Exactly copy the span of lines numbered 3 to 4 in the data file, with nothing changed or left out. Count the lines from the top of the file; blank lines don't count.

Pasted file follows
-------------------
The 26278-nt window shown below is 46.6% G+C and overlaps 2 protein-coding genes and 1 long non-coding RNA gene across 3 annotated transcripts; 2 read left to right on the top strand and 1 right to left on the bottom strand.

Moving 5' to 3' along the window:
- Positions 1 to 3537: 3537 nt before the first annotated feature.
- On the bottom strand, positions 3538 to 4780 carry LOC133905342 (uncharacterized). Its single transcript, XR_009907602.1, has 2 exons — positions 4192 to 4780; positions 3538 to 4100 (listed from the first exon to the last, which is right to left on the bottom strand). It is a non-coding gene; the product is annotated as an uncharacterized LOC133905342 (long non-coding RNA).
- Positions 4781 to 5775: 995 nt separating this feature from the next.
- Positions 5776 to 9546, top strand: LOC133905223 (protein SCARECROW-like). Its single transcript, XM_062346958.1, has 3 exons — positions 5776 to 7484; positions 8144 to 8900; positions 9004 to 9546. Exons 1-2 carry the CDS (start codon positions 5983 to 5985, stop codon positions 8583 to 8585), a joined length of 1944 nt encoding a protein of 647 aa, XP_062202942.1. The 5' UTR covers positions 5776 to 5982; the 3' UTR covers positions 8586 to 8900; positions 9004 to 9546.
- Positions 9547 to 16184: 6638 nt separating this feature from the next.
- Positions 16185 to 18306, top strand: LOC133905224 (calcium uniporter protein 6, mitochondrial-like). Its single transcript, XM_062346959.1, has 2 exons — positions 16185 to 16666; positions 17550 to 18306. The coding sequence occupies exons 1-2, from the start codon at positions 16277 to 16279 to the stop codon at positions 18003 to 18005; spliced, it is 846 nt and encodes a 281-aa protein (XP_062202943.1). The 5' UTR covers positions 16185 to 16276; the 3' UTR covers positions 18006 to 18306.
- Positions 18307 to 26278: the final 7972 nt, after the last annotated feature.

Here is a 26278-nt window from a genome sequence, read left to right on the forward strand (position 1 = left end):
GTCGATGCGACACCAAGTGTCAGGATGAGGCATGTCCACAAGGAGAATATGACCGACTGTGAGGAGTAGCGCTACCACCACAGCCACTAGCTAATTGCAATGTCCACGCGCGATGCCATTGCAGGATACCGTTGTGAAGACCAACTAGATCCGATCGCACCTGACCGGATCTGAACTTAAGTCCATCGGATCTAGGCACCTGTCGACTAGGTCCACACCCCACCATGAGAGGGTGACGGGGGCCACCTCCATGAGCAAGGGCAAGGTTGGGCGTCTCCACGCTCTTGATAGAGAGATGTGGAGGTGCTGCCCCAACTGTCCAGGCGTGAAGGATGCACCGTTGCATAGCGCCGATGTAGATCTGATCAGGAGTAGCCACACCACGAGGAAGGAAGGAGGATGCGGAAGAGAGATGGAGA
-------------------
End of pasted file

- Positions 1 to 3537: 3537 nt before the first annotated feature.
- On the bottom strand, positions 3538 to 4780 carry LOC133905342 (uncharacterized). Its single transcript, XR_009907602.1, has 2 exons — positions 4192 to 4780; positions 3538 to 4100 (listed from the first exon to the last, which is right to left on the bottom strand). It is a non-coding gene; the product is annotated as an uncharacterized LOC133905342 (long non-coding RNA).